A short, discriminating story of melting-pot religion depicting some of the deadly perils of nonconformist faith in the land of the free.
Our Puritan fathers, who sought religious freedom in the New World, were eager to hang professed Quakers as schismatic cultists who entertained Satan. And so it went, as Gottschalk (Religion/Wesleyan Univ.; Religion, Science, and Empire: Classifying Hinduism and Islam in British India, 2012, etc.) reminds us. Catholics (especially the Irish) were seen as fostering world domination by obeisance to the pope; in 1834, a convent was burned down in Charlestown. Not much later, members of the Sioux tribe, regular victims of broken treaties, were forbidden to perform their ghost dance. Following their own homegrown faith, Mormons were branded dangerous heretics. In the 20th century, true American Henry Ford excoriated Jews with his own malevolent writings as well as wide dissemination of the notorious hoax The Protocols of the Elders of Zion. Throughout American history, Muslims both foreign and domestic have been and continue to be objects of distrust and scorn. Mistaken for followers of Islam, Hindus and Sikhs are often abused. Gottschalk demonstrates the national penchant for prejudice with representative examples over the centuries, when religious differences could be capital offences. That was the case 20 years ago in the apocalyptic massacre of the Branch Davidians. The group was called a cult, as, it seems, nascent religions might be termed. Just what a cult may be is not easy to explain; perhaps the age of the movement is pertinent. (In regard to cults as religions, Gottschalk has little to report about Christian Science or Dianetics.) Against tenacious prejudice, the author makes a scholarly case for tolerance, a virtue we purport to celebrate. “Celebrating the idea of secularism proves far easier,” he writes, “than establishing a society based on it.” If it helps, he offers a bit of instructive history.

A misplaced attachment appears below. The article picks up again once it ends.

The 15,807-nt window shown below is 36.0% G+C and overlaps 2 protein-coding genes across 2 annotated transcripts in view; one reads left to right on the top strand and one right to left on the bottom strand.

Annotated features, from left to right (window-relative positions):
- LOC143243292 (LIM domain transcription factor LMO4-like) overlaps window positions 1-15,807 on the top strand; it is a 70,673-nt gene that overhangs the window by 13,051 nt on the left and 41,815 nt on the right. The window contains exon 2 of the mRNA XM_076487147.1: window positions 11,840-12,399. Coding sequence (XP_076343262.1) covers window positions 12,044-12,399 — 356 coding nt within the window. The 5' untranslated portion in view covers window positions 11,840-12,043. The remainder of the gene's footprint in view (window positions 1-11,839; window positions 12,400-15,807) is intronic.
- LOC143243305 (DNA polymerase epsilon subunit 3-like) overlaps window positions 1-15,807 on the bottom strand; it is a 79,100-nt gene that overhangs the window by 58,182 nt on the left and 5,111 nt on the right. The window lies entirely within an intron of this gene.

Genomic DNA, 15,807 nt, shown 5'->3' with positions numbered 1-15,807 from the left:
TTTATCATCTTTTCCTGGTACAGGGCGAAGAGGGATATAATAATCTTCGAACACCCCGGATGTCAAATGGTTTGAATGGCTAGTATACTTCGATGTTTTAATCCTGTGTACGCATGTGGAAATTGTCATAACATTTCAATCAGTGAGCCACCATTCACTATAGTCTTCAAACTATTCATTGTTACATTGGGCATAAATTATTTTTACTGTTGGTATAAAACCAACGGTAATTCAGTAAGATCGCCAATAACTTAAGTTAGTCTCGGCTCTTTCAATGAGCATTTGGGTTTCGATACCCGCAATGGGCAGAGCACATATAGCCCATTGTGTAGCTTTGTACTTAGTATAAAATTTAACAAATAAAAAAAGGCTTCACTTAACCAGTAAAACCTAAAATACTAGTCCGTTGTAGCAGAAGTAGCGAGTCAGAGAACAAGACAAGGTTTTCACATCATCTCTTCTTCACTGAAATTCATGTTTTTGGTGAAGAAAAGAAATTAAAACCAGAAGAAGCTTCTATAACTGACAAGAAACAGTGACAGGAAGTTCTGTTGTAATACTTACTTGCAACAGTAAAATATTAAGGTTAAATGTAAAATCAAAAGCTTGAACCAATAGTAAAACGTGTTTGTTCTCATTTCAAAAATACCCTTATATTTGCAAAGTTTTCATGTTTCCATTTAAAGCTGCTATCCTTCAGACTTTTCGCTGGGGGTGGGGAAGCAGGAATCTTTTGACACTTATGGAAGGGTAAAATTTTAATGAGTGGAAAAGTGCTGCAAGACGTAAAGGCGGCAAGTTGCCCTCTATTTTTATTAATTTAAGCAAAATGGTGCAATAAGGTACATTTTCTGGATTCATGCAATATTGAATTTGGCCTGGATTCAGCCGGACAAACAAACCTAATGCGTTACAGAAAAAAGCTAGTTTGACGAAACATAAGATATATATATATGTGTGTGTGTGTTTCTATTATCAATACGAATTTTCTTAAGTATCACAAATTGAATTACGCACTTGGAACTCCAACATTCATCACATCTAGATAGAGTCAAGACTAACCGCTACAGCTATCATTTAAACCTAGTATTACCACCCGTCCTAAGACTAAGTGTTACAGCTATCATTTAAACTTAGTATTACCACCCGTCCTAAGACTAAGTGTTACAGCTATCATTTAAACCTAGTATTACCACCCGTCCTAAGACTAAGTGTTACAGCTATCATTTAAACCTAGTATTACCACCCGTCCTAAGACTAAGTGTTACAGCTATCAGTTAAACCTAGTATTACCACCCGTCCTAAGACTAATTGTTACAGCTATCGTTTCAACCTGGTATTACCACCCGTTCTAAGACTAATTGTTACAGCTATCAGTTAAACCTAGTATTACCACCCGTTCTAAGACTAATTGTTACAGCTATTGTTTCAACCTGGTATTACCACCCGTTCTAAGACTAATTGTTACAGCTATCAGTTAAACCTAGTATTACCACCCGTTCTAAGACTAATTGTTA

Eclectic examples from the ample album of bigotry in American democracy.